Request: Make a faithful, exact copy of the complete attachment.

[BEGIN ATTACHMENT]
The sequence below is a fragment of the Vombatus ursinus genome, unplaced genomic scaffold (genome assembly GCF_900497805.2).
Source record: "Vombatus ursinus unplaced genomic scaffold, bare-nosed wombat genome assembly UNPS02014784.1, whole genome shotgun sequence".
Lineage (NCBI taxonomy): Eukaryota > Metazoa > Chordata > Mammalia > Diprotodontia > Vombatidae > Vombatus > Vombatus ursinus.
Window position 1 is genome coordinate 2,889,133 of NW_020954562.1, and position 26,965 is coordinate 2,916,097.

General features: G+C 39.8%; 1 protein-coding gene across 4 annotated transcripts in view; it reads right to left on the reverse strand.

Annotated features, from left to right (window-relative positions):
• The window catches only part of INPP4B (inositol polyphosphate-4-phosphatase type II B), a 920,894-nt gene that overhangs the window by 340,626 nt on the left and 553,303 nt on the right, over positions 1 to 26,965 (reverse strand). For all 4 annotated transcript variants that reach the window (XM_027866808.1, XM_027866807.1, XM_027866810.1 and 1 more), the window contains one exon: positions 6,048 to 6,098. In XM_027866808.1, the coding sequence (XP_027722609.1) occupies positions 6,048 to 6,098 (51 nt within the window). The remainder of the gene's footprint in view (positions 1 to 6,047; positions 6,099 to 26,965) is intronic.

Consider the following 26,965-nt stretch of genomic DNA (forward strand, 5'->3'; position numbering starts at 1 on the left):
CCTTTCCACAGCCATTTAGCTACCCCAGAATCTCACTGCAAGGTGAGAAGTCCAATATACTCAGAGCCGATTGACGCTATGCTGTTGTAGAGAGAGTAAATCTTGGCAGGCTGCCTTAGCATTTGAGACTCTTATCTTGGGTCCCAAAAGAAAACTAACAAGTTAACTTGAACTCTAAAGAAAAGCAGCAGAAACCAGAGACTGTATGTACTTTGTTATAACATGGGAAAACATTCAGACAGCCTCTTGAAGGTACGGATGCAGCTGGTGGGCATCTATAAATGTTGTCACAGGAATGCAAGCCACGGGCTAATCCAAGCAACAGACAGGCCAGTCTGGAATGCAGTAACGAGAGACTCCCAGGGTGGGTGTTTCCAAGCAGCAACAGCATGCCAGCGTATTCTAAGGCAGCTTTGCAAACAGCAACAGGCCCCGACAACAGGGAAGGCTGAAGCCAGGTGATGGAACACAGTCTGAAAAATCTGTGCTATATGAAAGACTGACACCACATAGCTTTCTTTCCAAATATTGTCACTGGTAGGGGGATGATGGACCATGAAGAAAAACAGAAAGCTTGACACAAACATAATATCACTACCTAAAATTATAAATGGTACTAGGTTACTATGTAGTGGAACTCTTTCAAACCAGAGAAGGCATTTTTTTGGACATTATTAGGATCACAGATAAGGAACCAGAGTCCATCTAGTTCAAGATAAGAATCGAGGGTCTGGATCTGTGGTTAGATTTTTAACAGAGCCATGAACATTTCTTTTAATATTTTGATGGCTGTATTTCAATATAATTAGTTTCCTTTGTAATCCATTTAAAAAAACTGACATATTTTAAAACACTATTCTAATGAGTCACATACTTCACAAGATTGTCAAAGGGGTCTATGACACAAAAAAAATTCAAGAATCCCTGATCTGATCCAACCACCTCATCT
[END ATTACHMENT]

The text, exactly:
The sequence below is a fragment of the Vombatus ursinus genome, unplaced genomic scaffold (genome assembly GCF_900497805.2).
Source record: "Vombatus ursinus unplaced genomic scaffold, bare-nosed wombat genome assembly UNPS02014784.1, whole genome shotgun sequence".
Lineage (NCBI taxonomy): Eukaryota > Metazoa > Chordata > Mammalia > Diprotodontia > Vombatidae > Vombatus > Vombatus ursinus.
Window position 1 is genome coordinate 2,889,133 of NW_020954562.1, and position 26,965 is coordinate 2,916,097.

General features: G+C 39.8%; 1 protein-coding gene across 4 annotated transcripts in view; it reads right to left on the reverse strand.

Annotated features, from left to right (window-relative positions):
• The window catches only part of INPP4B (inositol polyphosphate-4-phosphatase type II B), a 920,894-nt gene that overhangs the window by 340,626 nt on the left and 553,303 nt on the right, over positions 1 to 26,965 (reverse strand). For all 4 annotated transcript variants that reach the window (XM_027866808.1, XM_027866807.1, XM_027866810.1 and 1 more), the window contains one exon: positions 6,048 to 6,098. In XM_027866808.1, the coding sequence (XP_027722609.1) occupies positions 6,048 to 6,098 (51 nt within the window). The remainder of the gene's footprint in view (positions 1 to 6,047; positions 6,099 to 26,965) is intronic.

Consider the following 26,965-nt stretch of genomic DNA (forward strand, 5'->3'; position numbering starts at 1 on the left):
CCTTTCCACAGCCATTTAGCTACCCCAGAATCTCACTGCAAGGTGAGAAGTCCAATATACTCAGAGCCGATTGACGCTATGCTGTTGTAGAGAGAGTAAATCTTGGCAGGCTGCCTTAGCATTTGAGACTCTTATCTTGGGTCCCAAAAGAAAACTAACAAGTTAACTTGAACTCTAAAGAAAAGCAGCAGAAACCAGAGACTGTATGTACTTTGTTATAACATGGGAAAACATTCAGACAGCCTCTTGAAGGTACGGATGCAGCTGGTGGGCATCTATAAATGTTGTCACAGGAATGCAAGCCACGGGCTAATCCAAGCAACAGACAGGCCAGTCTGGAATGCAGTAACGAGAGACTCCCAGGGTGGGTGTTTCCAAGCAGCAACAGCATGCCAGCGTATTCTAAGGCAGCTTTGCAAACAGCAACAGGCCCCGACAACAGGGAAGGCTGAAGCCAGGTGATGGAACACAGTCTGAAAAATCTGTGCTATATGAAAGACTGACACCACATAGCTTTCTTTCCAAATATTGTCACTGGTAGGGGGATGATGGACCATGAAGAAAAACAGAAAGCTTGACACAAACATAATATCACTACCTAAAATTATAAATGGTACTAGGTTACTATGTAGTGGAACTCTTTCAAACCAGAGAAGGCATTTTTTTGGACATTATTAGGATCACAGATAAGGAACCAGAGTCCATCTAGTTCAAGATAAGAATCGAGGGTCTGGATCTGTGGTTAGATTTTTAACAGAGCCATGAACATTTCTTTTAATATTTTGATGGCTGTATTTCAATATAATTAGTTTCCTTTGTAATCCATTTAAAAAAACTGACATATTTTAAAACACTATTCTAATGAGTCACATACTTCACAAGATTGTCAAAGGGGTCTATGACACAAAAAAAATTCAAGAATCCCTGATCTGATCCAACCACCTCATCT